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Wolfpack Ram

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The city I live in has staked it’s entire growth strategy on developing stadium projects for minor league teams (baseball, gleague, hockey, arena football),an MLS franchise and the HQs for an NFL team and the PGA. They have done it through true private-public partnership, whereby developers had to commit to providing public works projects like schools and the facilities owners had to be make them available for local HS athletes (competitions and practices in the case of the PGA). End result is there are endless professional sports activities to choose from for families, the high school athletes benefit, we have a surplus of schools facilities and excess low-use green space….wins all around for a city that is multicultural, has one of the most productive tax bases in the state and has highly rated schools. It absolutely can be done, if the private-public partnership targets very specific public benefits that are growth oriented (education, commercial, medical, technical, etc…). Apologies to the housing advocates, but affordable housing initiatives rarely pay back and come with many regulations, so developers won’t commit.

Well, the City of Richmond owns a multi-million dollar football practice facility that's not being used by anyone, including high school teams. :roll: :lol: Yet another example of the City of Richmond government messing up a one car funeral.
 

Wolfpack Ram

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here is an article regarding the Gwinnett, Ga experience with their stadium built for the our Old Braves AAA team (and yes I am sure there maybe one or two that might of had more positive results)


in case you cannot launch

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Bitter recrimination was the order of the day when the Richmond Braves ball club lit out for Gwinnett, Ga., four years ago. The AAA team had demanded a replacement for its aging ballpark, The Diamond, and local officials hadn't come through. The city and surrounding counties were denounced as the gang that couldn't shoot straight.
Now it's beginning to look like they dodged a bullet.
County leaders in Gwinnett lured the Braves from Richmond by borrowing millions to build the team a spanking-new stadium. Residents were ecstatic over what the Gwinnett Daily Post termed the fulfillment of "Gwinnett's dream." A study plumped Gwinnett as "an ideal location" and "one of the strongest markets in the country" for a minor-league club. The paper said surveys showed "overwhelming support" for the proposal.
But the bloom, as they say, is off the rose.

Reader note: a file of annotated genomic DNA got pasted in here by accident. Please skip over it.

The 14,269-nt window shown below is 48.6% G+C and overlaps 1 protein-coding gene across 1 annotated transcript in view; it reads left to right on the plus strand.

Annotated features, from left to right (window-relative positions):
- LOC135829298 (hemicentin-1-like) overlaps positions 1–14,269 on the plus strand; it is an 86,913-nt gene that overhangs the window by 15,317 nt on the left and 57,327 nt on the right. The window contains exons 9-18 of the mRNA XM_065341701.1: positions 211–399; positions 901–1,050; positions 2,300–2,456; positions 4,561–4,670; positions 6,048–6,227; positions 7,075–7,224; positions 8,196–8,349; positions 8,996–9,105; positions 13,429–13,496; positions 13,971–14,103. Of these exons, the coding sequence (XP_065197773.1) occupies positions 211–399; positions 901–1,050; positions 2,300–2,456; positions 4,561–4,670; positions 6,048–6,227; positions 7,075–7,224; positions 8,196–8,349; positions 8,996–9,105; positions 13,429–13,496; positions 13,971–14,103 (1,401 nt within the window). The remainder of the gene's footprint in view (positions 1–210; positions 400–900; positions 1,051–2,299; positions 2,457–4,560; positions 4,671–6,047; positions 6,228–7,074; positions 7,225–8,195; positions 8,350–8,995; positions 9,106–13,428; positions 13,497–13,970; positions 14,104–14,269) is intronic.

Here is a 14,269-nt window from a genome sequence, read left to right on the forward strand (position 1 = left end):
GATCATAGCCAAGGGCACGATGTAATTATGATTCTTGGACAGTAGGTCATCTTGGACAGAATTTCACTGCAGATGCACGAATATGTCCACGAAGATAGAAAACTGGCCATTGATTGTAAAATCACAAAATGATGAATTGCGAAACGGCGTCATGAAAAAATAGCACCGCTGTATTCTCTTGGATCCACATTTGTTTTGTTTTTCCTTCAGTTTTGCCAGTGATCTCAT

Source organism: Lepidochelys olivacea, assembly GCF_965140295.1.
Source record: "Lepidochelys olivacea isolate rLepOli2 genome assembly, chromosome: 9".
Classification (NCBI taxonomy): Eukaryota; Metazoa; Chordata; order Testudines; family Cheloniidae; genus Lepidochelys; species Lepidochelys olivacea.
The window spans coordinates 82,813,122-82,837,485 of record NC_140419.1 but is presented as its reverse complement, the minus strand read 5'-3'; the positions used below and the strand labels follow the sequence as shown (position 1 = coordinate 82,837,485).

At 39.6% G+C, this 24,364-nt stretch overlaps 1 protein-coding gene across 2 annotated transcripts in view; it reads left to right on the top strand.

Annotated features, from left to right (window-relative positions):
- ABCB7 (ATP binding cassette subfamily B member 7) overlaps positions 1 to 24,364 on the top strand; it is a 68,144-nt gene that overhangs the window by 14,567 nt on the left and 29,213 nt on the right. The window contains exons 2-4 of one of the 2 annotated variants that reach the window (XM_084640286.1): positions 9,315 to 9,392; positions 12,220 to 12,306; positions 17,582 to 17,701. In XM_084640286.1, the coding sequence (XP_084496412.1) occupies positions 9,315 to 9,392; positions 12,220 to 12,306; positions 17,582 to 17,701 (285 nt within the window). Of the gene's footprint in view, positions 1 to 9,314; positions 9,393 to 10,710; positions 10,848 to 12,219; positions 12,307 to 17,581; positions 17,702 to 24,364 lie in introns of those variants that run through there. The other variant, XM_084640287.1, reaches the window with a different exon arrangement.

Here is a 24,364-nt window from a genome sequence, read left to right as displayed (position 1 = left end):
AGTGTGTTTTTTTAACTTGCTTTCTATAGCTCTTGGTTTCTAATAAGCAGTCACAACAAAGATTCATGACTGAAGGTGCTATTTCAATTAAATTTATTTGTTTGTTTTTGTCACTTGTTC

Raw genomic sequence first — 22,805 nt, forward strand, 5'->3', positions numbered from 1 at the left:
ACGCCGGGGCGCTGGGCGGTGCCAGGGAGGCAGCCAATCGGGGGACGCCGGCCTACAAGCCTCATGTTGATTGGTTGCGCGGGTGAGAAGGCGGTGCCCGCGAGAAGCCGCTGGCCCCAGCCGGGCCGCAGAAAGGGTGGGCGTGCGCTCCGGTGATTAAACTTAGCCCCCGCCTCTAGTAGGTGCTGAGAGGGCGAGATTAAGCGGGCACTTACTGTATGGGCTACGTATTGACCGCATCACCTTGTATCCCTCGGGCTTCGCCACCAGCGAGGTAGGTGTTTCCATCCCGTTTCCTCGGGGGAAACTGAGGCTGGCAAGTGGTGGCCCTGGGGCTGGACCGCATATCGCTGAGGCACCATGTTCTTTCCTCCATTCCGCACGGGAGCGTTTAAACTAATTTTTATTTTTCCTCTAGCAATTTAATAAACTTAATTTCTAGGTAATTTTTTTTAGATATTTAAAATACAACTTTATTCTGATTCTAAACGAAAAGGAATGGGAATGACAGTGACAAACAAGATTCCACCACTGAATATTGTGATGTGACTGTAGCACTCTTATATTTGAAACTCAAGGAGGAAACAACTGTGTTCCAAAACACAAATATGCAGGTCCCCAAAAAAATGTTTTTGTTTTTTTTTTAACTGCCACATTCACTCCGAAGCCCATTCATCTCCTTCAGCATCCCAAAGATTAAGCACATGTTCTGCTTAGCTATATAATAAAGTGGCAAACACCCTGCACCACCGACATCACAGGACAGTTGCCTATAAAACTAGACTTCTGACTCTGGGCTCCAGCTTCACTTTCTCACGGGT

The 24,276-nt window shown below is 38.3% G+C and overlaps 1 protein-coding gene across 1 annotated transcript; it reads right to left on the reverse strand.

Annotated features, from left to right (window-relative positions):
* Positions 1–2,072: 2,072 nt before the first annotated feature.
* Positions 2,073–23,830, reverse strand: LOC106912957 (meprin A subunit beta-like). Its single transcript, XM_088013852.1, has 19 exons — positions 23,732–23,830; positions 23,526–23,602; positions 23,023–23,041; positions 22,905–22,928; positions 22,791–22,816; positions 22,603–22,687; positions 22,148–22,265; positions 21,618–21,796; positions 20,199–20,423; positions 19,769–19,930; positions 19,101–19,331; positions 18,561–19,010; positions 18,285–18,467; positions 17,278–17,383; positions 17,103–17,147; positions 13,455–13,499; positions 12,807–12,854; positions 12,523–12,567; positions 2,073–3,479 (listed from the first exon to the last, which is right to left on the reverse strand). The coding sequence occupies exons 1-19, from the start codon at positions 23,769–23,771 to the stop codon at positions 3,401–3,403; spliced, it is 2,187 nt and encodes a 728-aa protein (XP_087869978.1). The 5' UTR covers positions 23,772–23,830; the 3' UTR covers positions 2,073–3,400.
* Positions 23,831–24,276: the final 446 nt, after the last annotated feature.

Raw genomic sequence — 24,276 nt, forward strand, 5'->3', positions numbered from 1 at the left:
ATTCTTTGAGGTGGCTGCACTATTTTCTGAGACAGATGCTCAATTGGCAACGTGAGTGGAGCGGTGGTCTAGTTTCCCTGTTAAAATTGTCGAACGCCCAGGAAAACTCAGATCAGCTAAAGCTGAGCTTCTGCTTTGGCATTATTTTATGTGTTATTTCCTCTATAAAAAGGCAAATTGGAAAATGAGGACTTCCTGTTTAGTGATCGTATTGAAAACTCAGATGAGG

Indeed, disillusionment set in almost immediately. A consultant's study had pitched a stadium costing $25 million to $30 million. The price soon climbed to $45 million. By the time construction was complete, the cost had jumped to $64 million.

That wasn't the only sticker shock. "G-Braves Ticket Prices Steep," ran a 2008 story in the Daily Post. "Even the cheapest section of the Braves' season tickets cost more than what fans are paying for the most expensive seats in the team's final season in Richmond," the paper reported. Fans, it said, were not pleased.
Perhaps because of those steep ticket prices, attendance has fallen short of projections. According to The Atlanta Journal-Constitution, the team was supposed to average more than 6,000 fans per game. Actual attendance: 4,800 in 2010 and 5,000 in 2011, when the Braves ranked "24th out of 30 AAA teams in average attendance." At a typical game, less than half the stadium seats are filled.
But then, the grand design was not merely to provide entertainment for the masses. Luring the Braves to Gwinnett was supposed to bring a fresh stream of revenue to county coffers and light a private-sector spark that would ignite a brushfire of ancillary development. Neither has happened.
"Gwinnett Braves Parking Revenue Falls Short of County Expectations," the Atlanta paper headlined in 2009. Gwinnett charges a stadium parking fee of $3 per car or truck, and $10 per bus. "The county, which had predicted $200,000 in revenue from parking proceeds this year, has received slightly more than $31,000."
Three years later, the story hasn't changed. "Gwinnett officials said the stadium would pay for itself," noted the AJC in September. Yet "they later approved a 3 percent car-rental tax to help repay" the stadium debt. What's more, "even that might not be enough: An AJC investigation last year showed the tax—along with parking, rent and other stadium revenue—won't be enough to cover the debt when principal payments begin in 2014."
But what about all the fancy development? Plans originally called for 300 hotel rooms, 600 residences, more than 300,000 square feet of retail space and twice that much office space. As of last month, the principal developer had broken ground on fewer than 250 apartments—and was so discouraged he wanted to sell part of his holdings to another developer who would build more apartments.